In this talk, I’ll discuss my journey in making this film, showing a work-in-progress (the final film likely won’t be ready until September or so), and co-present with Cory Klatik, the primary subject of the film. As a UX and social media expert, who happens to be blind, Klatik is the person we meet first in this film, and it’s his experience with technology that allow the audience to connect with the core problems—and opportunities—of accessibility.
Ideally, the talk contains this business:
1 – Discussion of how I started, and after interviewing something like seven experts, realized that I was doing the film entirely wrong. (I might show some clips of this early work that clued me in.)
2 – The experience of showing a rough cut of the wrong film to hundreds of disability advocates/experts at Accessing Higher Ground in Nov 2015. (And hearing their constructive feedback. This amounted to, “Hey, you might want to focus more on showing people with disabilities, rather than people TALKING ABOUT people with disabilities, in your film.”)
3 – Re-shooting the whole thing to focus on a specific individual’s story, rather than a bunch of talking-head experts.
4 – Dealing with issues of access related to the screenings themselves, plus the trailer. (It is genuinely challenging to make video accessible online; there is really no single “best” way to do it, even today, so we are faced with a bunch of hacks and workarounds. Some of this is technology, some of this is designing the film itself.)
5 – How my filmmaking practice has changed as a result of encountering users with accessibility needs.
6 – What this means for open culture broadly. In other words, if we intend to make “films” to be presented online, even if they are free and broadly accessible, how specifically can we do that? This is not just a technology problem; it’s also an issue of intentionality in creating the work and designing it to work with different modalities of consumption. As a former writer, this seems to boil down to wrestling with the distinction between “here’s a pile of words” (as in, articles I used to write as the bulk of my living) and “here’s a documentary film” (the things I am now making a bunch of, which also include lots of words…but also include moving pictures, sound, music, and a kind of immersion that simply doesn’t exist in the word-piles I typically write).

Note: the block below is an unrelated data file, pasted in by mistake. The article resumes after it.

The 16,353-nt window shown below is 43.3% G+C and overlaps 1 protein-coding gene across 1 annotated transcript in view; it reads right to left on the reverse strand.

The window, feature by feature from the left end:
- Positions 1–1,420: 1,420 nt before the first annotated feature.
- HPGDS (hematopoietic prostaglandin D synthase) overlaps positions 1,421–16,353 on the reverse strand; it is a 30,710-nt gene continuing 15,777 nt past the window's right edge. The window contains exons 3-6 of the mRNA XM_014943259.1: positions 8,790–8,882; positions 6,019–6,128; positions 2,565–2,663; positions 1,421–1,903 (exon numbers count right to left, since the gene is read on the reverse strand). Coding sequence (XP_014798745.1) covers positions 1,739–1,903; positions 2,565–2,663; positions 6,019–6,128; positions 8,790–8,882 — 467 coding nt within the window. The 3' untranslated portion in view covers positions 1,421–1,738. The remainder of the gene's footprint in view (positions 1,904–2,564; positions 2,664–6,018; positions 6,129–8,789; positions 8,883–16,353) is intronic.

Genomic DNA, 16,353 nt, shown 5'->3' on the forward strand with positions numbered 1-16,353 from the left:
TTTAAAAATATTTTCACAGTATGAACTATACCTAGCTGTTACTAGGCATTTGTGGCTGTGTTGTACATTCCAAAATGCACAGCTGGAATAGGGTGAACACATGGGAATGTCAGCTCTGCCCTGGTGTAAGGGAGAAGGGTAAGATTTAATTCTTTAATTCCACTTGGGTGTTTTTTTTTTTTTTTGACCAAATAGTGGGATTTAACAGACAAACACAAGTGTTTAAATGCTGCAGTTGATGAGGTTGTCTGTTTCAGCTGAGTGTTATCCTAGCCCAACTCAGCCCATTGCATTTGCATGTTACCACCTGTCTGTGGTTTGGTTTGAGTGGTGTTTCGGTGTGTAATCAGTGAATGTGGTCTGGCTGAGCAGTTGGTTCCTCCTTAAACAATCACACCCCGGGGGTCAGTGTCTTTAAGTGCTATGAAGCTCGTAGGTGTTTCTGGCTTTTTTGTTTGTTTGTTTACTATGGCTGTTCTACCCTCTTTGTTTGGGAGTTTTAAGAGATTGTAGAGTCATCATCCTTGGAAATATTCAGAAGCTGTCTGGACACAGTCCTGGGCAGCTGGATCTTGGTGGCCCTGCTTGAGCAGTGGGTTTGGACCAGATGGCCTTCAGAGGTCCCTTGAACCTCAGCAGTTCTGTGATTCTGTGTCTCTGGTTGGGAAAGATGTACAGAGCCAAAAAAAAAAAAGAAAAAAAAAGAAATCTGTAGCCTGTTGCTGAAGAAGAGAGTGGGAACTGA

7 – The personal transition I’ve gone through as a person who primarily sells words (a relatively accessible thing) to being a person who splits his income 50/50 between words and moving pictures. The crux: What is my responsibility as a creator to make my work accessible to everybody? By extension: What does that mean for other creators, and how can we consider these kinds of usability cases when creating cultural content?
accessibility, a11y, film, documentary, culture, disability
I've headlined for Hand-Eye Supply twice, spoken at UC Davis about my book ("The Blogger Abides," about freelance writing), and performed for audiences across the south (okay, technically just Florida and West Virginia). I've performed on This American Life, been a guest on The Internet History Podcast, plus The New Disruptors, How to Do Everything, and Katie Lane's (currently unpublished) podcast about freelance business stuff. I presented a very early version of this talk at Accessing Higher Ground in Nov 2015, and have spoken at a variety of conferences on topics related to mobile technology and writing.
Some relevant articles, videos, etc. are here: http://chrishiggins.com/w/greatest-hits/
A semi-recent talk (with super crappy sound mix for live stream) starts around 1:53 here: https://www.youtube.com/watch?v=HQ5RcS9zg-A&ab_channel=Hand-EyeSupply,Core77
Writer. See my stuff on This American Life, Mental Floss, The Atlantic, The Magazine. I also wrote The Blogger Abides, which is cheap and you should buy.
- Title: Documentaries, Accessibility, and Open Culture
- Track: Culture
- Room: A108
- Time: 5:45 – 7:30pm
I’ve been making a documentary film about accessibility for almost a year now. What I’ve realized is that film is fundamentally hard to access. Let’s talk about what that means for culture, creators, and consumers.
- Speakers: Chris Higgins